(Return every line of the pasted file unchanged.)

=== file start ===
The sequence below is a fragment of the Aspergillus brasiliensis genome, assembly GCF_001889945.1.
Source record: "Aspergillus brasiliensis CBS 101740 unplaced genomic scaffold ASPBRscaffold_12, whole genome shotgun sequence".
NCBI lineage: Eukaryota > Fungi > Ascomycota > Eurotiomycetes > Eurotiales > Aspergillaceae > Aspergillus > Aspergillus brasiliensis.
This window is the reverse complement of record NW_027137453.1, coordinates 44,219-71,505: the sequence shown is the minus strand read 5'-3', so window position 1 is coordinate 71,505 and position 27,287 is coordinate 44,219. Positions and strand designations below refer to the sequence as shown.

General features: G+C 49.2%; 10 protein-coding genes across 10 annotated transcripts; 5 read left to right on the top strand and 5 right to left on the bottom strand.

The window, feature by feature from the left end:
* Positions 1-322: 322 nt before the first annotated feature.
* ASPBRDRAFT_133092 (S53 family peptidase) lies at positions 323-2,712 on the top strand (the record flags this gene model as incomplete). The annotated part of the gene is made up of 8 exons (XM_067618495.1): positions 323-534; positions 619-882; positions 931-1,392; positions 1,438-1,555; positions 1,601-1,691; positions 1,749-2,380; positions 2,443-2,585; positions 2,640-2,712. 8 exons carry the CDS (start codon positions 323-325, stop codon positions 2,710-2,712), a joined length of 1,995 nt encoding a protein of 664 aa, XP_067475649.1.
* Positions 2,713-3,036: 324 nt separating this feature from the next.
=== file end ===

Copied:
The sequence below is a fragment of the Aspergillus brasiliensis genome, assembly GCF_001889945.1.
Source record: "Aspergillus brasiliensis CBS 101740 unplaced genomic scaffold ASPBRscaffold_12, whole genome shotgun sequence".
NCBI lineage: Eukaryota > Fungi > Ascomycota > Eurotiomycetes > Eurotiales > Aspergillaceae > Aspergillus > Aspergillus brasiliensis.
This window is the reverse complement of record NW_027137453.1, coordinates 44,219-71,505: the sequence shown is the minus strand read 5'-3', so window position 1 is coordinate 71,505 and position 27,287 is coordinate 44,219. Positions and strand designations below refer to the sequence as shown.

General features: G+C 49.2%; 10 protein-coding genes across 10 annotated transcripts; 5 read left to right on the top strand and 5 right to left on the bottom strand.

The window, feature by feature from the left end:
* Positions 1-322: 322 nt before the first annotated feature.
* ASPBRDRAFT_133092 (S53 family peptidase) lies at positions 323-2,712 on the top strand (the record flags this gene model as incomplete). The annotated part of the gene is made up of 8 exons (XM_067618495.1): positions 323-534; positions 619-882; positions 931-1,392; positions 1,438-1,555; positions 1,601-1,691; positions 1,749-2,380; positions 2,443-2,585; positions 2,640-2,712. 8 exons carry the CDS (start codon positions 323-325, stop codon positions 2,710-2,712), a joined length of 1,995 nt encoding a protein of 664 aa, XP_067475649.1.
* Positions 2,713-3,036: 324 nt separating this feature from the next.